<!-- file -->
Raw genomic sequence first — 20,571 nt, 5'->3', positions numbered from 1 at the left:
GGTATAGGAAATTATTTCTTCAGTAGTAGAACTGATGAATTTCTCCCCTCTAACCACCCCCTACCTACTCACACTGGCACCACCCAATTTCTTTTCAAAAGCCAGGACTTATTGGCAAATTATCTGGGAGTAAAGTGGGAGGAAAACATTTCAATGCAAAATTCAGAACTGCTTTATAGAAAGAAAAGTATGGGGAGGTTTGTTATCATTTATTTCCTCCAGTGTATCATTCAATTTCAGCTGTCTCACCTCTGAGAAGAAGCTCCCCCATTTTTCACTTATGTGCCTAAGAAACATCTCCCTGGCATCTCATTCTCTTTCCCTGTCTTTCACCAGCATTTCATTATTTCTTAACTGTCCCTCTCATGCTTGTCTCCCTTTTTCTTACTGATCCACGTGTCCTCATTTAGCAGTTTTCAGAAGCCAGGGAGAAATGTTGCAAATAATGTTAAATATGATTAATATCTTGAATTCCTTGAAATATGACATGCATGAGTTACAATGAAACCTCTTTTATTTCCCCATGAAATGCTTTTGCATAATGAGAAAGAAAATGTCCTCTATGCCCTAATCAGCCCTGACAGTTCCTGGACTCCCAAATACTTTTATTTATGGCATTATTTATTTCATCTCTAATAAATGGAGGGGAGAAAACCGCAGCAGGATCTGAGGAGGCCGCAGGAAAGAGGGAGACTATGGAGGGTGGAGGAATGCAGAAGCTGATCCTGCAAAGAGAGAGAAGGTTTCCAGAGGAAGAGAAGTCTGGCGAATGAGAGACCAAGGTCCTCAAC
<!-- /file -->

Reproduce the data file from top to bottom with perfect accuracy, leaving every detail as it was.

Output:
Raw genomic sequence first — 20,571 nt, 5'->3', positions numbered from 1 at the left:
GGTATAGGAAATTATTTCTTCAGTAGTAGAACTGATGAATTTCTCCCCTCTAACCACCCCCTACCTACTCACACTGGCACCACCCAATTTCTTTTCAAAAGCCAGGACTTATTGGCAAATTATCTGGGAGTAAAGTGGGAGGAAAACATTTCAATGCAAAATTCAGAACTGCTTTATAGAAAGAAAAGTATGGGGAGGTTTGTTATCATTTATTTCCTCCAGTGTATCATTCAATTTCAGCTGTCTCACCTCTGAGAAGAAGCTCCCCCATTTTTCACTTATGTGCCTAAGAAACATCTCCCTGGCATCTCATTCTCTTTCCCTGTCTTTCACCAGCATTTCATTATTTCTTAACTGTCCCTCTCATGCTTGTCTCCCTTTTTCTTACTGATCCACGTGTCCTCATTTAGCAGTTTTCAGAAGCCAGGGAGAAATGTTGCAAATAATGTTAAATATGATTAATATCTTGAATTCCTTGAAATATGACATGCATGAGTTACAATGAAACCTCTTTTATTTCCCCATGAAATGCTTTTGCATAATGAGAAAGAAAATGTCCTCTATGCCCTAATCAGCCCTGACAGTTCCTGGACTCCCAAATACTTTTATTTATGGCATTATTTATTTCATCTCTAATAAATGGAGGGGAGAAAACCGCAGCAGGATCTGAGGAGGCCGCAGGAAAGAGGGAGACTATGGAGGGTGGAGGAATGCAGAAGCTGATCCTGCAAAGAGAGAGAAGGTTTCCAGAGGAAGAGAAGTCTGGCGAATGAGAGACCAAGGTCCTCAAC